We Know, But We Can’t Say It
It’s those words. They sit right up there in our foreheads. They are the important ones. More often than not, they are words kept captive there by a fear we hold dear.
We know what words they are, in our hearts we do. We know what they mean to us. We can’t say them out loud because, then we would hear them and, we might get the kind of response we got once. We know that’s not so, but knowing is one thing that is easier to say, than to do.
About three nights before SOBCon07, nearing midnight I was on the phone with a dear friend. We were talking about the conference, how the event would soon be real.
I called him by name, I said, “I’m afraid.”
As any friend would, he asked what it was making me feel that way. I saw the words, felt the words, knew the answer then. I probably knew the answer for days before this conversation took place. I felt my throat tighten to think of saying the words out loud.
I said, “I know, but let’s talk some more. I can’t tell you right now.”
A while later, the subject came up again in a natural way. I knew it was important that I say the words out loud for someone to hear. I worked my way up to give context, to build courage, to make sure that we both understood. What I said came out something like this. . . .
I’m not afraid that no one will come. I know they will. I’m not afraid that the event will not be successful. It will be an experience that the attendees will never forget. I’m not afraid of the people in the room for whom I will be speaking.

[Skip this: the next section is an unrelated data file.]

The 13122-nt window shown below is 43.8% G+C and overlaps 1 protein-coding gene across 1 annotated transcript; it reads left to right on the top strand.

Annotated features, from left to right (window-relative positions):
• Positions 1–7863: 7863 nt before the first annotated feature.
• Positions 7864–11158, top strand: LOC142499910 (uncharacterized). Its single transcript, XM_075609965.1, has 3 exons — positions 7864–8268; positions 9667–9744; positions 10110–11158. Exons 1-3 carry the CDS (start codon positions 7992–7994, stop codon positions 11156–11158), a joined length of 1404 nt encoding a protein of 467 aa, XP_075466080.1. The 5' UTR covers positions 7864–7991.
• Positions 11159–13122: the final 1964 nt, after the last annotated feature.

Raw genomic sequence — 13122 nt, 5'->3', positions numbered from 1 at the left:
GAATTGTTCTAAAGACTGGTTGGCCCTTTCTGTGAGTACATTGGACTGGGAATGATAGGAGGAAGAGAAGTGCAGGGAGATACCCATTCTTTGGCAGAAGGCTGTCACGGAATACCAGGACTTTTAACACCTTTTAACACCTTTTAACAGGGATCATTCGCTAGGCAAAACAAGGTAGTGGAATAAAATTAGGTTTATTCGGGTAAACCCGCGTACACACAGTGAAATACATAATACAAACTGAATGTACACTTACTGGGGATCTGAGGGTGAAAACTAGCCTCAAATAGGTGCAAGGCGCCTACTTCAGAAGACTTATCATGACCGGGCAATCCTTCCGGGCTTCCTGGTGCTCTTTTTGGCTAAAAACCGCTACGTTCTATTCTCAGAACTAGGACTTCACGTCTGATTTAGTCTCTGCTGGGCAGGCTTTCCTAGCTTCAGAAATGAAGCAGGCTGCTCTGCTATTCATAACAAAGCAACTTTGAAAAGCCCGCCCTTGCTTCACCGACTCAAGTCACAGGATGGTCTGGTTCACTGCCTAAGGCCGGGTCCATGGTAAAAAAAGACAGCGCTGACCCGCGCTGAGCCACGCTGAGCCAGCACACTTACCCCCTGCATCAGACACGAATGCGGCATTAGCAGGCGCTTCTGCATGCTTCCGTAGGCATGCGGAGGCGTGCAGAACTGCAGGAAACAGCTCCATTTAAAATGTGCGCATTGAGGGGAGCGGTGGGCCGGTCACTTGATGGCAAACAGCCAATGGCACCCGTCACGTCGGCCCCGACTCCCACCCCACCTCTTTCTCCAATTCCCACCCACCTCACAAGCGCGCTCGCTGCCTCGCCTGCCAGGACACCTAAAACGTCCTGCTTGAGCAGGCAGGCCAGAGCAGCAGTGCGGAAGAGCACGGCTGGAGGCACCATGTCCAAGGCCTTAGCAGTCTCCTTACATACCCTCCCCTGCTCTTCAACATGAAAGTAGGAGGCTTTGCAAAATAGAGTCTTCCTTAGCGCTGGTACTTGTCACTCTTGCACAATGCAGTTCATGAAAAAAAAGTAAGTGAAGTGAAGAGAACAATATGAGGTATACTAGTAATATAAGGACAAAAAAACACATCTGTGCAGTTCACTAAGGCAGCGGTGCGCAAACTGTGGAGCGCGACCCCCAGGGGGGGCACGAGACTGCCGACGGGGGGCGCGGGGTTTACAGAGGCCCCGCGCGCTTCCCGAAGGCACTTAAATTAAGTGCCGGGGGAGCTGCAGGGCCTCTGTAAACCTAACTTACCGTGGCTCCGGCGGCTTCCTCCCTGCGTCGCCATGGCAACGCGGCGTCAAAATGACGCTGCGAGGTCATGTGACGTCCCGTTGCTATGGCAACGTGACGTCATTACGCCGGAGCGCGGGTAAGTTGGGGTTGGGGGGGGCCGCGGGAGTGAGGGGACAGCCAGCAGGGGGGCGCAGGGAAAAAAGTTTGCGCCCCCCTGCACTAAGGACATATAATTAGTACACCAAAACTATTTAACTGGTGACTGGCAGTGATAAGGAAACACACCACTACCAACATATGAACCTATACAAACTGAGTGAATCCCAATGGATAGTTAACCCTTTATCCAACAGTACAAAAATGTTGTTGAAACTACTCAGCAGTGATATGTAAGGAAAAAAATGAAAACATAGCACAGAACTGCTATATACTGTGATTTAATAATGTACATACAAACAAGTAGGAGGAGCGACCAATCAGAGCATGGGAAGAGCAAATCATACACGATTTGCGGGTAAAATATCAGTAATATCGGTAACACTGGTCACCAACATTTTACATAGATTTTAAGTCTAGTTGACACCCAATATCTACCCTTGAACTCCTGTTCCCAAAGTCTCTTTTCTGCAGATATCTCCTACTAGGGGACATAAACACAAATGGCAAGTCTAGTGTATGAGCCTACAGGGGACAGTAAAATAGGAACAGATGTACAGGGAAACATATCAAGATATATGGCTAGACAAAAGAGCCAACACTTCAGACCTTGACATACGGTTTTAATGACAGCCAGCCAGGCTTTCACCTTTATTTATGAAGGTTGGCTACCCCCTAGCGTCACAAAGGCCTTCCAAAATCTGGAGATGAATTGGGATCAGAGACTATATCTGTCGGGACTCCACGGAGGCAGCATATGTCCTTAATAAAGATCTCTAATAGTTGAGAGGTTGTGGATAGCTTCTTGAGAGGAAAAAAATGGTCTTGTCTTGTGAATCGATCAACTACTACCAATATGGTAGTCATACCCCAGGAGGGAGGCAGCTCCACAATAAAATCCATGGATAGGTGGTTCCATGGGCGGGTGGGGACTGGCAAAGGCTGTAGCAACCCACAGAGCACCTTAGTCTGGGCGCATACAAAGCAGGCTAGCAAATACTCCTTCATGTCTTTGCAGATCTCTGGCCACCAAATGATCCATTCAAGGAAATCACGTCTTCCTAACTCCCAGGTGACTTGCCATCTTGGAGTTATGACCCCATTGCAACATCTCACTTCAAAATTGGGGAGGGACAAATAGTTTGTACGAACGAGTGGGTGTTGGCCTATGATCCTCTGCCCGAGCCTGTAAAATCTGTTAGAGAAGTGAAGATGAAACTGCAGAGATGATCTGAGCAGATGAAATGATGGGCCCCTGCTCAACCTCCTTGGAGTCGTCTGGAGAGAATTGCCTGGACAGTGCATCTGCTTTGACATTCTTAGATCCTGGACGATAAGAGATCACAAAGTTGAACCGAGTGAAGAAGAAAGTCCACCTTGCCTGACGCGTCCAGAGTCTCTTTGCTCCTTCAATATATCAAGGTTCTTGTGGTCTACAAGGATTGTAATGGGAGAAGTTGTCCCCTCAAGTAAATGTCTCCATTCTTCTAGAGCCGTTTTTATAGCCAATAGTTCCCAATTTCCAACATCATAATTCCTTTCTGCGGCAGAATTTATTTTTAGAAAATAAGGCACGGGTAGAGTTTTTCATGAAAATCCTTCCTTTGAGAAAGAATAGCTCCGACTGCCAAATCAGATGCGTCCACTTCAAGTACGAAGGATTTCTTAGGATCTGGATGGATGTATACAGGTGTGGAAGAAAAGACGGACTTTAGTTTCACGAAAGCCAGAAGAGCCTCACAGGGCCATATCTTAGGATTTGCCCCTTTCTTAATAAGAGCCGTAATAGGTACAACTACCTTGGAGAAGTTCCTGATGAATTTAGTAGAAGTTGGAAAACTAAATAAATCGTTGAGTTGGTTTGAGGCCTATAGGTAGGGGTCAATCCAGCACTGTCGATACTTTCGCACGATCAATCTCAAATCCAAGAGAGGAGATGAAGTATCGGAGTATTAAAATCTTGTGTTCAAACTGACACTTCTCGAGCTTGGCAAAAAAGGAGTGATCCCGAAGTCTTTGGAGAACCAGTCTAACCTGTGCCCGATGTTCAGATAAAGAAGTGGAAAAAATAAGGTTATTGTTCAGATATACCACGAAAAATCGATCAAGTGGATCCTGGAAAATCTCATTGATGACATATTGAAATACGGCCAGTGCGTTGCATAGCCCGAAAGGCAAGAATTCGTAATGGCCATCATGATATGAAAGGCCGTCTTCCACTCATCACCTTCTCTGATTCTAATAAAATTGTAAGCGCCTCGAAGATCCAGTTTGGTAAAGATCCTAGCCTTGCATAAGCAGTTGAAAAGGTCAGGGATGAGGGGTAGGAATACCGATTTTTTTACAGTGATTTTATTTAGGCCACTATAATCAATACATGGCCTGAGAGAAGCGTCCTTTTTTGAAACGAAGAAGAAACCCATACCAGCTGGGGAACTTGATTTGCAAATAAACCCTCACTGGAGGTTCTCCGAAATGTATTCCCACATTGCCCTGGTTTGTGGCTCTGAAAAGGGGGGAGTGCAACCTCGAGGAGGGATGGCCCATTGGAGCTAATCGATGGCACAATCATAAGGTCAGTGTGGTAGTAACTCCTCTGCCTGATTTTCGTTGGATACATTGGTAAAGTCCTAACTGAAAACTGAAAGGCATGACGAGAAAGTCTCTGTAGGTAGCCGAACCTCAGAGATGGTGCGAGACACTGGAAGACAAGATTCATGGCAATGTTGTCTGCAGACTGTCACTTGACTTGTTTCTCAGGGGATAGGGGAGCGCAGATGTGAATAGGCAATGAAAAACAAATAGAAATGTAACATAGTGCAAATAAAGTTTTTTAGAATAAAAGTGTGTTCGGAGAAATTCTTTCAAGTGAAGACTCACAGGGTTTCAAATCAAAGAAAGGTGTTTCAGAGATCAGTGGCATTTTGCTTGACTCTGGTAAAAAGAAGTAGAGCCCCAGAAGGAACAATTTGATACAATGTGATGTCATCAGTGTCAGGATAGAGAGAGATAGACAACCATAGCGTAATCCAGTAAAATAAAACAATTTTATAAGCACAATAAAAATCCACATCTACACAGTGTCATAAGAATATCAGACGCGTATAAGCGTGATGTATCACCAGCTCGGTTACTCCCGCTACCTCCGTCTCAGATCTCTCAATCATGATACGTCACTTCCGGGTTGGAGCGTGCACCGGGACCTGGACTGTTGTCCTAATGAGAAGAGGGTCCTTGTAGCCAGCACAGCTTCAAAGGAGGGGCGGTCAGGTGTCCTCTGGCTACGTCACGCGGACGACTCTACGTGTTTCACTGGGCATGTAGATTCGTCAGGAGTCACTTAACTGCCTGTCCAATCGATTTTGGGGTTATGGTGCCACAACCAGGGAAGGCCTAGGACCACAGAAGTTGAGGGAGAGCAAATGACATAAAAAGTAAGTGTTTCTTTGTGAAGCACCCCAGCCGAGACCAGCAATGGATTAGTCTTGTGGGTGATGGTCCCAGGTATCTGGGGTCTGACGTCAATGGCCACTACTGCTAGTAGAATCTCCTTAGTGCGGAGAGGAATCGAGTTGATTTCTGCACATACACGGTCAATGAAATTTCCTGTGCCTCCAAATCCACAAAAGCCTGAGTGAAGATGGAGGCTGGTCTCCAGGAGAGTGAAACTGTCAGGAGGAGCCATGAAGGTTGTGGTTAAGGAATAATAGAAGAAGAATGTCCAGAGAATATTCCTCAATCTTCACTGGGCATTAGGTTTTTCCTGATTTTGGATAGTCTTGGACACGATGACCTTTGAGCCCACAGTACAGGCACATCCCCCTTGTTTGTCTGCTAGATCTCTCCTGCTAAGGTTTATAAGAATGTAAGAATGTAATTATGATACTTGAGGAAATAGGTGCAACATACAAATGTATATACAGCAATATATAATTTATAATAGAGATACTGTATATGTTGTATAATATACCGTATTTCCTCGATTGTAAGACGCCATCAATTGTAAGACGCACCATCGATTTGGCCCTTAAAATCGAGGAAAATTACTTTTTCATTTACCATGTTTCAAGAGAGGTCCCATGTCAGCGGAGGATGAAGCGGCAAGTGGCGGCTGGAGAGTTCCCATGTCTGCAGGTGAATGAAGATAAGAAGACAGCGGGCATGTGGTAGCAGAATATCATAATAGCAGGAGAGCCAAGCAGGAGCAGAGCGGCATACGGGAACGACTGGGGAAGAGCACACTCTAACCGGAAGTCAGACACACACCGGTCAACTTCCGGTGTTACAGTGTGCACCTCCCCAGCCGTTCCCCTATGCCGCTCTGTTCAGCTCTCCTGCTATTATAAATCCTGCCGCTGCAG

I’m afraid of the kids I went to grade school with.
He wondered what I meant. I laughed and said, “Don’t worry I can handle them.”
He said, “Please explain.” I did.
What I thought was a story that’s so universal. I said, “Remember when some kids at school made you feel small?”
But those kids had shrunk and vanished the minute I let that fear out of my head — when I said it. At that exact second, they were no longer near, they were decades ago. I knew that they had forgotten me, and I could forget about their laughter at my expense. They looked small and young in the distance.
I wish we didn’t hold a fear to say what we know is our truth waiting to be said. “I’m afraid, because of the kids I went to school with.” How silly is that? Boy am I glad that sentence is out of my head.
We hold onto sentences like that. I can’t say out loud who I am, what I’m good at, what I love, where I’m going, what I dream, what I fear, what I need, what I hope, because if I say it out loud I might hear and you might respond like the kids did at school.
Imagine if we choose wisely enough to trust and to talk out loud to folks who can see us.
We can change the world — just like that.
–ME “Liz” Strauss